On the day of his first formal high school dance, Clay got up at 4:00 a.m. with no intention of going back to sleep.
“So sorry,” he typed for his Mom on the keyboard he uses to communicate. “Can’t sleep.”
It wasn’t the first (or probably last) time he’s gotten up that early. He has pulled a few all-nighters in his day, as well. So, off to school he went, while we crossed our fingers that we wouldn’t receive the dreaded call that he needed to come home.
At that point, it was anybody’s guess whether we would be going to the prom being held by the Autism Cares Foundation at 7 p.m. that night. Or, if we went, how it would turn out. Being veteran autism parents, we’ve learned to go with the flow. We’d see what the day brought. No great transcendental wisdom handed down by people with robes and shaved heads. You just learn over the years not to fight it.
Clay made it through school just fine. I checked in late in the afternoon to gauge his mood, and see what lay ahead. My wife reported that the waters remained calm in Clayville.
We decided to activate the launch sequence, but we’re prepared to hit the big red “abort mission” button at any moment.
When I got home around 5, we began getting Clay ready. After a quick shave, we dressed him in an old suit and tie from his brother that miraculously fit, a white shirt inherited from a cousin, his brother’s belt and my shoes. This is a kid who wears nothing but loose, comfortable clothing—sweats, shorts with stretch waistbands, t-shirts, sweatshirts, sneakers. Never dress shoes. Never a belt. Certainly not a tie or sports jacket. So we were certainly surprised when he accepted the outfit. How long would it stay intact? We were about to find out.
Once he was dressed, and looking pretty snazzy (even a little mousse in his hair), it was off to the prom, which was held at the local high school.
We signed in at the door to the cafeteria, which had been dressed up for the evening.
Clay stood still for a buttoniere.
The little guy’s whole outfit was still together while we got in line for the formal photo. But the jacket came off and the shirt came out of his pants as we walked across the dance floor to check out the food.
A turkey sandwich, french fries, tomatoes, a soft pretzel. His white shirt tells the tale of a satisfying meal.
After dinner, Clay’s teacher made an appearance, whisking Prom Dude onto the dance floor.
Next up, a group picture with Clay’s teacher and a growing group of buddies.
Time for a well-earned, much-needed iPad break.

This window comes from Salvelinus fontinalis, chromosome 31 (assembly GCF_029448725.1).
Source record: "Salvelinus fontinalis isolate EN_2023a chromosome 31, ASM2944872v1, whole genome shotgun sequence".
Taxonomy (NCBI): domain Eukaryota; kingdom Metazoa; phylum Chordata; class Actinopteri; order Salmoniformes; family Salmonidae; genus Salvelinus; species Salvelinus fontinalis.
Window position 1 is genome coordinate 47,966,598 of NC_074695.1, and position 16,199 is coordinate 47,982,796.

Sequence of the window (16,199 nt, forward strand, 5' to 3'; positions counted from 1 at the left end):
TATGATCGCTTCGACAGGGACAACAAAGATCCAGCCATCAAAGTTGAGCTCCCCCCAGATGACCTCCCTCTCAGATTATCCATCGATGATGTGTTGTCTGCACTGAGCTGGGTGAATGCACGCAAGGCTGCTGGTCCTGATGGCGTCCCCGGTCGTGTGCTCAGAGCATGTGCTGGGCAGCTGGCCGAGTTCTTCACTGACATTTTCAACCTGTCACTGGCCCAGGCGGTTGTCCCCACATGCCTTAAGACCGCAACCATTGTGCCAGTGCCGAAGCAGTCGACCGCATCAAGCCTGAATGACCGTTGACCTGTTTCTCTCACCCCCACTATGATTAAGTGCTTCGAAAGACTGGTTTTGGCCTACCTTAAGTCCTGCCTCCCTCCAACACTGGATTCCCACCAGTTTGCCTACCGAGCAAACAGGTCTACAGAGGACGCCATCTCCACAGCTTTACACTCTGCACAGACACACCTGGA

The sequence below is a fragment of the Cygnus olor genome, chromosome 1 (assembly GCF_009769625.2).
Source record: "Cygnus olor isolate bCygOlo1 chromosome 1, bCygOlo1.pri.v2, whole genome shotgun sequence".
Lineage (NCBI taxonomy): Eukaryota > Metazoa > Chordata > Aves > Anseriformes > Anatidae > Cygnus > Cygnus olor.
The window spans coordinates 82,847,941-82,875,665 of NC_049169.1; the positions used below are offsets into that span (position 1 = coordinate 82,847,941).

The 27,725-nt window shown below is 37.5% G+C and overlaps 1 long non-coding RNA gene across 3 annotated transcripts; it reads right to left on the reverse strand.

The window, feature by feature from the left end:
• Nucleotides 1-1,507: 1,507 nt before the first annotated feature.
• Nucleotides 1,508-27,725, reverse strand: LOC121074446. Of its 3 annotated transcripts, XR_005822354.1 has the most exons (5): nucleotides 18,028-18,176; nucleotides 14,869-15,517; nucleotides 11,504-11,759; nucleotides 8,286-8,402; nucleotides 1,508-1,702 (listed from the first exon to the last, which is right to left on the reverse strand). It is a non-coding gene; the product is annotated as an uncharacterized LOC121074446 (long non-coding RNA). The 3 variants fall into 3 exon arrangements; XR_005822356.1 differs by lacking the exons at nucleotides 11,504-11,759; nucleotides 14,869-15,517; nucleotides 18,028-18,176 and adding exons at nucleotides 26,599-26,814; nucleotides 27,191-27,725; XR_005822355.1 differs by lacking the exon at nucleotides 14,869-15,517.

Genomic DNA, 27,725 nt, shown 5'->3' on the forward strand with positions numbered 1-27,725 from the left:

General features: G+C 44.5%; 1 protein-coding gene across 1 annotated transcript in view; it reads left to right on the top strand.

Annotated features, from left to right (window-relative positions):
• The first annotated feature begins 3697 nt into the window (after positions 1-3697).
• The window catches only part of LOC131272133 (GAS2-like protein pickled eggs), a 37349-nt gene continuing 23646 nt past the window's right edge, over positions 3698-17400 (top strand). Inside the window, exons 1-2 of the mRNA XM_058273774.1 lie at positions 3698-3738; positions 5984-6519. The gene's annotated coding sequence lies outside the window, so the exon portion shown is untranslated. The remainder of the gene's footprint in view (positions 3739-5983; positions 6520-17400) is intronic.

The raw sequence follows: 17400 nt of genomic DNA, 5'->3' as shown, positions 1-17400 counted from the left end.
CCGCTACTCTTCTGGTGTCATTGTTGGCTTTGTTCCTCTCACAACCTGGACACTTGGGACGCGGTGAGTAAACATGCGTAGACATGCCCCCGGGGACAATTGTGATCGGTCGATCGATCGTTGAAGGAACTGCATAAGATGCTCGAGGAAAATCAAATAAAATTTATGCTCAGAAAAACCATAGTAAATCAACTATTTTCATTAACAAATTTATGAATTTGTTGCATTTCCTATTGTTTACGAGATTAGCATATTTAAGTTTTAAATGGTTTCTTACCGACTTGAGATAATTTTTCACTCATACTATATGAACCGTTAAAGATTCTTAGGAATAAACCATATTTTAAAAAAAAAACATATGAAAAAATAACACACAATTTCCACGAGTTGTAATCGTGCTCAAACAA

We’ve learned the hard way over the years to try to leave on a high note, so after a miraculous 90-minutes, when Clay’s mood remained calm (exhaustion from four hours of sleep the night before may have actually helped), we quickly packed up, said some hasty goodbyes and thank yous and headed home.
What was the little guy’s verdict on the evening?
“So stupendas,” he typed.
That about captures it.
#1 by The Domestic Goddess on May 23, 2011 - 10:02 am
I’m so glad he got that opportunity and that he enjoyed it! We’ve also learned NEVER to overstay our welcome, so to speak. If there is one whiney moment or one flop-and-drop, we are SO OUTTA THERE.
#2 by Loretta on May 23, 2011 - 10:19 am
How brave he is for going way out of his comfort zone. How handsome he looks!
#3 by autismmommytherapist on May 23, 2011 - 10:51 am
So handsome, and good for you guys for leaving on a positive note!
#4 by Kim on May 23, 2011 - 11:03 am
…seriously welled up a little. He looked great! So glad you all had a good time.
#5 by Harold Dufour-Anderson on May 23, 2011 - 12:13 pm
Tremendous. What a great opportunity to extend Clay’s social parameters. Who doesn’t remember his/her first formal party with all the attendant excitement, anxiety and anticipation — and I’m talking about just what their parents experienced. From the looks of the photos (which are great, by the way), I think Clay handled it all with a certain poise. Thank you parents, thank you Clay (and friends/classmates) for sharing.
#6 by Larry Blumenthal on May 23, 2011 - 12:29 pm
Thanks, everyone, for your thoughts. Here is the coolest part. As you know, it can be hard to read what Clay is feeling or thinking. The way he submitted to wearing a suit, his attitude as we prepared, his calmness during the event and the amazing way he stood for photos all shouted one thing to us. He wants the opportunity to participate in the kind of events that most teens take for granted. We are so grateful to the Autism Cares Foundation for recognizing that need, providing these opportunities, and doing it with so much understanding, flexibility and affection. Our hats are off to Frank and Linda Kuepper.